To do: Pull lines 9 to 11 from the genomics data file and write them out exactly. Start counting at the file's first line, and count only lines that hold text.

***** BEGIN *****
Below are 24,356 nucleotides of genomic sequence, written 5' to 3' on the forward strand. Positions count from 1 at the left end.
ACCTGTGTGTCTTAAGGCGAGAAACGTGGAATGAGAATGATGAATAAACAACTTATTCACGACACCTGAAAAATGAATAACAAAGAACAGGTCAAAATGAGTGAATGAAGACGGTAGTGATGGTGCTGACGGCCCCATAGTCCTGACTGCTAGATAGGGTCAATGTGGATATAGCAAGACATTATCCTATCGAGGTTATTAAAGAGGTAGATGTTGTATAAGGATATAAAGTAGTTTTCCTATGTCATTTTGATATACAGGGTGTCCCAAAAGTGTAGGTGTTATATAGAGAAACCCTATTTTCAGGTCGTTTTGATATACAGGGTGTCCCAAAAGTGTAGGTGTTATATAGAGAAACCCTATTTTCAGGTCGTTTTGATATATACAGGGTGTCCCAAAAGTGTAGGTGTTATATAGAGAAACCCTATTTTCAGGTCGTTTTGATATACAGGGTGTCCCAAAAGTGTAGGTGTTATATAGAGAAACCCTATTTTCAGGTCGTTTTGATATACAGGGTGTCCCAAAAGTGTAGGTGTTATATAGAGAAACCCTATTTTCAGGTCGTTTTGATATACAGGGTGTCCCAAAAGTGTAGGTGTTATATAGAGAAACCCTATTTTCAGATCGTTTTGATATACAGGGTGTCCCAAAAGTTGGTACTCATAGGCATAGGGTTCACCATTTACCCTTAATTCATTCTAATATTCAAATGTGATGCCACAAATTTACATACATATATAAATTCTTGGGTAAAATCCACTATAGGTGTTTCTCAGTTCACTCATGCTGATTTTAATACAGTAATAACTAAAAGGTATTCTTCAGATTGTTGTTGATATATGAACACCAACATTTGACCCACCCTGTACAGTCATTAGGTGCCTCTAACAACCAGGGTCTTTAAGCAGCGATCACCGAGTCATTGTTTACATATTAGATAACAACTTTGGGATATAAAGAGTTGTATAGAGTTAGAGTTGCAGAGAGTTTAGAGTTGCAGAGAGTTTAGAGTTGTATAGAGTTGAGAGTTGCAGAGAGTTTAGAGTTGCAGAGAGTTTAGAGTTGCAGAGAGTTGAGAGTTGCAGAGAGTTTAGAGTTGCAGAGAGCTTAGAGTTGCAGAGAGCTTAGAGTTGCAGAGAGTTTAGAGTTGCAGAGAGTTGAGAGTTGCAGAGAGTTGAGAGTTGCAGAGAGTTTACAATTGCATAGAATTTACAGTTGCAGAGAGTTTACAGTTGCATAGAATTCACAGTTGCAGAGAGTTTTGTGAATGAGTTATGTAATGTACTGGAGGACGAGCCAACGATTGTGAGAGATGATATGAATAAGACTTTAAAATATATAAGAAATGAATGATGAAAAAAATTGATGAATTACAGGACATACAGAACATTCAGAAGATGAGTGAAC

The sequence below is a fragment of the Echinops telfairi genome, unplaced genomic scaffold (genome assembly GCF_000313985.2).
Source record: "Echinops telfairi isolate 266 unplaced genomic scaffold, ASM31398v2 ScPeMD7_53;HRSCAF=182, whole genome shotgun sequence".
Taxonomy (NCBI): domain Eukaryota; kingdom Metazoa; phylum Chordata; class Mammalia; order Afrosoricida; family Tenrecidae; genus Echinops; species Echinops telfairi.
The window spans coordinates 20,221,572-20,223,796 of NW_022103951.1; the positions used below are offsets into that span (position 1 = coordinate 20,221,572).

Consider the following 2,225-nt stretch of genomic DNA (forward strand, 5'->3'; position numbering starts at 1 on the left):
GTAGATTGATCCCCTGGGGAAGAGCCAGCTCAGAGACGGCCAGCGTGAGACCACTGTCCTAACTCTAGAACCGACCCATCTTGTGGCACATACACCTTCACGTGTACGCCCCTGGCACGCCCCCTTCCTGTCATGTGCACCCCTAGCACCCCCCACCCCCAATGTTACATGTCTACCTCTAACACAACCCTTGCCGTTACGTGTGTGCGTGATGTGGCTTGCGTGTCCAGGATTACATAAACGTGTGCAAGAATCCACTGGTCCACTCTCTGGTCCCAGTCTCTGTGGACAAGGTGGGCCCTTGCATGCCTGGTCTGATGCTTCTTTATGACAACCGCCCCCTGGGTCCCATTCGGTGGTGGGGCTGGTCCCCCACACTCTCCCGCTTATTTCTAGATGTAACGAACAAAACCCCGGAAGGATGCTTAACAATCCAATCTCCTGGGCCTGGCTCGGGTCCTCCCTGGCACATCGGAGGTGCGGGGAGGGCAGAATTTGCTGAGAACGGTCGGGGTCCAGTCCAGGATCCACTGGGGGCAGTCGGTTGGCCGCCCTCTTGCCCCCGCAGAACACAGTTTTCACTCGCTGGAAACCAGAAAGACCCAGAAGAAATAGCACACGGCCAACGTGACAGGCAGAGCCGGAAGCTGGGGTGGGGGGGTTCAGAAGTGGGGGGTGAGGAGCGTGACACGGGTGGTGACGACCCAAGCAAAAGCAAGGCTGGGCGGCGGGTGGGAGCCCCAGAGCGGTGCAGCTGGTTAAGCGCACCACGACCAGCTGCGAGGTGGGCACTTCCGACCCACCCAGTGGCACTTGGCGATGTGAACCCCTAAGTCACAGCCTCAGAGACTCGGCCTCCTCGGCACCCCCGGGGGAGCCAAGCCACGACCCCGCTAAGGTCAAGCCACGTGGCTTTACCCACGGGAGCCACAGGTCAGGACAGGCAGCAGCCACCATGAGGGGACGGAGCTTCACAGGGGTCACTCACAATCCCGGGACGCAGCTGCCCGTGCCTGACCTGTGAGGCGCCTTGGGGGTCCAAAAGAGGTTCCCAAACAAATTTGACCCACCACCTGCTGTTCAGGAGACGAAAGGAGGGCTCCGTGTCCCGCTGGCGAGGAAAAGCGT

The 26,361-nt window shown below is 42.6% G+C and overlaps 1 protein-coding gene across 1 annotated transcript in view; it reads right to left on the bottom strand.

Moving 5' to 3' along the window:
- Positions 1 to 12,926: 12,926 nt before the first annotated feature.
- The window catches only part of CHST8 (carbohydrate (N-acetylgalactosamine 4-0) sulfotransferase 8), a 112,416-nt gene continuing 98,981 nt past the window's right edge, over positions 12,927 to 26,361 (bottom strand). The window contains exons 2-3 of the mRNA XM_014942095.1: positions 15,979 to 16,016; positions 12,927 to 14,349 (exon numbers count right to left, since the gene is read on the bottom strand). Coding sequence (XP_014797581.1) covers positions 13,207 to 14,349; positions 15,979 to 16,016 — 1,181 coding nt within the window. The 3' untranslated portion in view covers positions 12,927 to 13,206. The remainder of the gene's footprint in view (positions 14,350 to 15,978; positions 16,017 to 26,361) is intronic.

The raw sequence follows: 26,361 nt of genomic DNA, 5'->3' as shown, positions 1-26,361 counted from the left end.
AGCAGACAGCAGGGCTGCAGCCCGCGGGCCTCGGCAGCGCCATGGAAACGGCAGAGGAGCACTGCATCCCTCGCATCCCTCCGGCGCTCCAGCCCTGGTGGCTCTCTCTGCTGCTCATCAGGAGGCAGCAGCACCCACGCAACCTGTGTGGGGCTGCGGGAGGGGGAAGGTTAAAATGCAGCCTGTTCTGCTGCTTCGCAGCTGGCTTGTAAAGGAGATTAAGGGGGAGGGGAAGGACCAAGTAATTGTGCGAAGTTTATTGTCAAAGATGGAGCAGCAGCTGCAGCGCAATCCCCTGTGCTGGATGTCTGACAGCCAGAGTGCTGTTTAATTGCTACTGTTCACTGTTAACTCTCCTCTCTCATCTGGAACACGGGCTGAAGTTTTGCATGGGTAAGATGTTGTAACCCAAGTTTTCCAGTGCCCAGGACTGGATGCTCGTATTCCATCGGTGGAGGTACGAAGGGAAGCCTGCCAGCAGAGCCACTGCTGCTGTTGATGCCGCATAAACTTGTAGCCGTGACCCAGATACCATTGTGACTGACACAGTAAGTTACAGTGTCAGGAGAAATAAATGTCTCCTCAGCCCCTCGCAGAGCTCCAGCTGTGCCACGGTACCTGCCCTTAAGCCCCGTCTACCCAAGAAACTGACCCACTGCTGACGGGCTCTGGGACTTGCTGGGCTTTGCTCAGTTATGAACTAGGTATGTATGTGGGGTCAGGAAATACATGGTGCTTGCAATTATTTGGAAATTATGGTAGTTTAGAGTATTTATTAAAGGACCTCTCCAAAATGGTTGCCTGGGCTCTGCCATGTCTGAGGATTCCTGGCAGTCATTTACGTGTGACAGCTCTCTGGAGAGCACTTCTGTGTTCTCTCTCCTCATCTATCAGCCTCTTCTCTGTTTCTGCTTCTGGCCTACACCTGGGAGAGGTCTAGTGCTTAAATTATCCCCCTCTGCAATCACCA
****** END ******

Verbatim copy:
The 26,361-nt window shown below is 42.6% G+C and overlaps 1 protein-coding gene across 1 annotated transcript in view; it reads right to left on the bottom strand.

Moving 5' to 3' along the window:
- Positions 1 to 12,926: 12,926 nt before the first annotated feature.